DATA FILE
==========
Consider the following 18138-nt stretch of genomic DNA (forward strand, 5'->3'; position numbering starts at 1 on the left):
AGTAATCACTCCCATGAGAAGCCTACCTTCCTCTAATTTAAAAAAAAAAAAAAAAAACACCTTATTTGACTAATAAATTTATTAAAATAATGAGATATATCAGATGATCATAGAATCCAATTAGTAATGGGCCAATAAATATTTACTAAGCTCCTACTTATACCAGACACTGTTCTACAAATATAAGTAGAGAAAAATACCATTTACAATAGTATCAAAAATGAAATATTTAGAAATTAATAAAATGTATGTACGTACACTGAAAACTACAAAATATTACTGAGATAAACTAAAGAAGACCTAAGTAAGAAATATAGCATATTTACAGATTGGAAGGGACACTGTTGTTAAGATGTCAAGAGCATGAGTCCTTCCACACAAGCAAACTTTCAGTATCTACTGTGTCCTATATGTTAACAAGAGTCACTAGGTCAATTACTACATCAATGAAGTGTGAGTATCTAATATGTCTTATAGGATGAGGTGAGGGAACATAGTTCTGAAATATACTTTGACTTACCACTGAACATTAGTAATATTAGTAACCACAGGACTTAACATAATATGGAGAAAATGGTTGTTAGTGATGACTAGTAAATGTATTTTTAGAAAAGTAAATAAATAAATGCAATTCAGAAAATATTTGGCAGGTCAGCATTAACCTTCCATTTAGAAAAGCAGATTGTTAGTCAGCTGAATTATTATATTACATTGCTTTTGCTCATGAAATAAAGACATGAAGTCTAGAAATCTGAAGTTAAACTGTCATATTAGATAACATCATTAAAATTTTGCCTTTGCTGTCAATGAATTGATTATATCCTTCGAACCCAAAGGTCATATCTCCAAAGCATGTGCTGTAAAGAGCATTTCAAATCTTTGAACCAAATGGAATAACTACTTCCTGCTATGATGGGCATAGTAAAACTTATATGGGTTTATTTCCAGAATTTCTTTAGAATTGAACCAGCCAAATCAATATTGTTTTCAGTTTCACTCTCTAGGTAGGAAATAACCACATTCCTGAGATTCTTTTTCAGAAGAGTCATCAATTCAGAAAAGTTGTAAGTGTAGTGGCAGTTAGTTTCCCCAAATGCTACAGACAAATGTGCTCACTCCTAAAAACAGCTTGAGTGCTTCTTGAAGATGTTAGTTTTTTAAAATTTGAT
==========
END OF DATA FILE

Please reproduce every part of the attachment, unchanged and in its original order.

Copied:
Consider the following 18138-nt stretch of genomic DNA (forward strand, 5'->3'; position numbering starts at 1 on the left):
AGTAATCACTCCCATGAGAAGCCTACCTTCCTCTAATTTAAAAAAAAAAAAAAAAAACACCTTATTTGACTAATAAATTTATTAAAATAATGAGATATATCAGATGATCATAGAATCCAATTAGTAATGGGCCAATAAATATTTACTAAGCTCCTACTTATACCAGACACTGTTCTACAAATATAAGTAGAGAAAAATACCATTTACAATAGTATCAAAAATGAAATATTTAGAAATTAATAAAATGTATGTACGTACACTGAAAACTACAAAATATTACTGAGATAAACTAAAGAAGACCTAAGTAAGAAATATAGCATATTTACAGATTGGAAGGGACACTGTTGTTAAGATGTCAAGAGCATGAGTCCTTCCACACAAGCAAACTTTCAGTATCTACTGTGTCCTATATGTTAACAAGAGTCACTAGGTCAATTACTACATCAATGAAGTGTGAGTATCTAATATGTCTTATAGGATGAGGTGAGGGAACATAGTTCTGAAATATACTTTGACTTACCACTGAACATTAGTAATATTAGTAACCACAGGACTTAACATAATATGGAGAAAATGGTTGTTAGTGATGACTAGTAAATGTATTTTTAGAAAAGTAAATAAATAAATGCAATTCAGAAAATATTTGGCAGGTCAGCATTAACCTTCCATTTAGAAAAGCAGATTGTTAGTCAGCTGAATTATTATATTACATTGCTTTTGCTCATGAAATAAAGACATGAAGTCTAGAAATCTGAAGTTAAACTGTCATATTAGATAACATCATTAAAATTTTGCCTTTGCTGTCAATGAATTGATTATATCCTTCGAACCCAAAGGTCATATCTCCAAAGCATGTGCTGTAAAGAGCATTTCAAATCTTTGAACCAAATGGAATAACTACTTCCTGCTATGATGGGCATAGTAAAACTTATATGGGTTTATTTCCAGAATTTCTTTAGAATTGAACCAGCCAAATCAATATTGTTTTCAGTTTCACTCTCTAGGTAGGAAATAACCACATTCCTGAGATTCTTTTTCAGAAGAGTCATCAATTCAGAAAAGTTGTAAGTGTAGTGGCAGTTAGTTTCCCCAAATGCTACAGACAAATGTGCTCACTCCTAAAAACAGCTTGAGTGCTTCTTGAAGATGTTAGTTTTTTAAAATTTGAT